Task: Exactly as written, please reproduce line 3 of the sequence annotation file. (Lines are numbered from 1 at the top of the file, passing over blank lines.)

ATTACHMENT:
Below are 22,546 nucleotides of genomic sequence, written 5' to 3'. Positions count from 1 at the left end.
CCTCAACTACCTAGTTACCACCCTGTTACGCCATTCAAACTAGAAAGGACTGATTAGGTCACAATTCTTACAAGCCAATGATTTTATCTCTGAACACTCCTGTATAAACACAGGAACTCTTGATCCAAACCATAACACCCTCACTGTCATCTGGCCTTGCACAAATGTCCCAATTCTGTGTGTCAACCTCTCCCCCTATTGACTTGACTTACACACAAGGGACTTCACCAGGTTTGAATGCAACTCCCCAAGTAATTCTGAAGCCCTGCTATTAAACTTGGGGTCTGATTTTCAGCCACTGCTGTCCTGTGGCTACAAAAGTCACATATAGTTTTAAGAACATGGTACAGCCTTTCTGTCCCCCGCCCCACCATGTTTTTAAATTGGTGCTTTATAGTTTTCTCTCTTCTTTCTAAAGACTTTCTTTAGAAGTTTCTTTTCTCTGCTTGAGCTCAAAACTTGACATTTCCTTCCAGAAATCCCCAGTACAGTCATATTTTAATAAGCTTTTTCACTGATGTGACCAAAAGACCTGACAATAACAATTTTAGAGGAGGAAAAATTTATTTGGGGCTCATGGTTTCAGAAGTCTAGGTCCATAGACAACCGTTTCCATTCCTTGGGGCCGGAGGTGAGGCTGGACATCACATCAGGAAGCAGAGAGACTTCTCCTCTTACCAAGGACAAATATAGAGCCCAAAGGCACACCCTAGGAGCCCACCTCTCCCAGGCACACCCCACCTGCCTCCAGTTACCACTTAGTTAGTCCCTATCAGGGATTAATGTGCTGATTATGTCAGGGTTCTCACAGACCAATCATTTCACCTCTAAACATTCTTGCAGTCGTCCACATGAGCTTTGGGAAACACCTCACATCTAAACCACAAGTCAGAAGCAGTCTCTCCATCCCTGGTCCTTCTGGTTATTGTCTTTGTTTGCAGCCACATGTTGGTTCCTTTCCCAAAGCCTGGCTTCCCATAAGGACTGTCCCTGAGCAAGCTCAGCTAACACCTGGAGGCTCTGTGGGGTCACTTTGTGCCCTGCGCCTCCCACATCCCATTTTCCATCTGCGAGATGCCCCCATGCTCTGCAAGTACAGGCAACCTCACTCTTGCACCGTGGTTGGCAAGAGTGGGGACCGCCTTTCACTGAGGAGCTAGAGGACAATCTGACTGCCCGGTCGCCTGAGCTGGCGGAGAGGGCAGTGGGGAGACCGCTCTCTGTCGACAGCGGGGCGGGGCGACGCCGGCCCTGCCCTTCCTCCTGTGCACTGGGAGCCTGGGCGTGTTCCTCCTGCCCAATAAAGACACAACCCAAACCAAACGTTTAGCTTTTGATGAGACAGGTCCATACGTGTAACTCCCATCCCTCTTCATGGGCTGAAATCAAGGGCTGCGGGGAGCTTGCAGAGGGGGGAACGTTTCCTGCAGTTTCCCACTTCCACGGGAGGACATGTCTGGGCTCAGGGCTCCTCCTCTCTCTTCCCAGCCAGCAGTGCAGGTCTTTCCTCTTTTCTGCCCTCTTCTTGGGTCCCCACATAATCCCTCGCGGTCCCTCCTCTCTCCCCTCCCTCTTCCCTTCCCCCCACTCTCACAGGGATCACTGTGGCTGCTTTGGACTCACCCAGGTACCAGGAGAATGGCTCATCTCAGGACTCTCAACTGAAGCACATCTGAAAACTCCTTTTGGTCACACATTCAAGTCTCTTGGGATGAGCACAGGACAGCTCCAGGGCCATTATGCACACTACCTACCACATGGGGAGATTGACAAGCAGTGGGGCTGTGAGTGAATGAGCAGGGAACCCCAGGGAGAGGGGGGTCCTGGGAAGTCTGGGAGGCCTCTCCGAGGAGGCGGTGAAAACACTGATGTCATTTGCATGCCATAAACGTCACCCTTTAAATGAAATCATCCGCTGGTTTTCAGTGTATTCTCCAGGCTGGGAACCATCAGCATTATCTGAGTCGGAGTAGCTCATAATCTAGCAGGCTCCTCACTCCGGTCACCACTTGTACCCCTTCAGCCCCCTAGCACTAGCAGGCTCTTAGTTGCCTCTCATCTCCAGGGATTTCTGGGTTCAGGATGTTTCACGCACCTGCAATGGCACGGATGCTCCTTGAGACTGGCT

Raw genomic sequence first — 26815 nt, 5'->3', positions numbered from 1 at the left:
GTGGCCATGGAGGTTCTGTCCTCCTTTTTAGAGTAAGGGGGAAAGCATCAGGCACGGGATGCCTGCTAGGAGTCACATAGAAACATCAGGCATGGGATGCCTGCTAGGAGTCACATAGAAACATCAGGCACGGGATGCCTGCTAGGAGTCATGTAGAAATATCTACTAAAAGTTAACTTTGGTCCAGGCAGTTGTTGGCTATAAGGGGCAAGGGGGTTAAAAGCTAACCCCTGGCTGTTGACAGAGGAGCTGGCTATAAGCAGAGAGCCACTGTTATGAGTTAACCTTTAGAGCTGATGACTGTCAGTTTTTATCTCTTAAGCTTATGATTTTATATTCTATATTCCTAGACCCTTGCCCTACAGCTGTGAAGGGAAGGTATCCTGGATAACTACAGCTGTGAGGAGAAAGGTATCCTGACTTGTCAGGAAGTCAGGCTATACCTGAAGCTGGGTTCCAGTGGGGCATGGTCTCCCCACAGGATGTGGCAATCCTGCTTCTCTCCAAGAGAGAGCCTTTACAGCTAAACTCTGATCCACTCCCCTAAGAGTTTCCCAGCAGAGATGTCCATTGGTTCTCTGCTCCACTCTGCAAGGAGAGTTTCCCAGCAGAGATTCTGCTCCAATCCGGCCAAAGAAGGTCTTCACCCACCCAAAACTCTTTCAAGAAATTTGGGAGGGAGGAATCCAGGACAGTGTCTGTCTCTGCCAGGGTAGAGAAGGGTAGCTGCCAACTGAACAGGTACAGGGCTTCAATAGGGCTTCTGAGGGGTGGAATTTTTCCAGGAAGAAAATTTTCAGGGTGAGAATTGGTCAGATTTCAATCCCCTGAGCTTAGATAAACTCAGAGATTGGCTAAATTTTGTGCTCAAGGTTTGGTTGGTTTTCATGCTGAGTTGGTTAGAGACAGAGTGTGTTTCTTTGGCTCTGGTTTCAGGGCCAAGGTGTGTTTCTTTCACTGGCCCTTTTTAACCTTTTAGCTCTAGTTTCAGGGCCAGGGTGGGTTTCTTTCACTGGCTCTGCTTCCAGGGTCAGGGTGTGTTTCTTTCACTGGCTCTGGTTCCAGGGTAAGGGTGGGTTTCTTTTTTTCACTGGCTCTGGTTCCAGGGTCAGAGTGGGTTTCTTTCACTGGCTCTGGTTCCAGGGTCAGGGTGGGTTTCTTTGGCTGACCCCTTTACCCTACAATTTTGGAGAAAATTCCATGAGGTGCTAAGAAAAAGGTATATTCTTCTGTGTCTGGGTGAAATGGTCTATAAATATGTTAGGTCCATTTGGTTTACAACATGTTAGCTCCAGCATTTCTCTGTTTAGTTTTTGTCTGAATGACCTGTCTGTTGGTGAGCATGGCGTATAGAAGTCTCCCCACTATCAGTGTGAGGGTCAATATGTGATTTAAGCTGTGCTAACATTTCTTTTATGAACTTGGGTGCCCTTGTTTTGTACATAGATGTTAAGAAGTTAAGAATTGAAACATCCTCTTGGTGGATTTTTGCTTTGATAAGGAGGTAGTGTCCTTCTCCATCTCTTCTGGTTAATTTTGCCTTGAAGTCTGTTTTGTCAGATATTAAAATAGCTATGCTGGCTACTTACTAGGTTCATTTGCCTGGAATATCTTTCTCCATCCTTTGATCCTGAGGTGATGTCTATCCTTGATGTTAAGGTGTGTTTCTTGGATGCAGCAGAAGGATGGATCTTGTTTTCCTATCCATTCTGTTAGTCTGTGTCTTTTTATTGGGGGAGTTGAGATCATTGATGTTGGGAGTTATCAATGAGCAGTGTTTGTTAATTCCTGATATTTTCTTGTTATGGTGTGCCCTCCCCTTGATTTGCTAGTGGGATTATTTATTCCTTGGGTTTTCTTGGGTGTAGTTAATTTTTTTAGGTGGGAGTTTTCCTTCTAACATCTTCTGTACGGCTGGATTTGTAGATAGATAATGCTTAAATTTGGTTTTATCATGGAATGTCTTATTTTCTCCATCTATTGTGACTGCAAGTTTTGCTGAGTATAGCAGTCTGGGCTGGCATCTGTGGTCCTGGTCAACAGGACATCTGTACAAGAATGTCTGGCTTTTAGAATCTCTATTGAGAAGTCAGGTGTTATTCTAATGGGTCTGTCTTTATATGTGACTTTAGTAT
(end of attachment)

Raw genomic sequence first — 26815 nt, 5'->3', positions numbered from 1 at the left: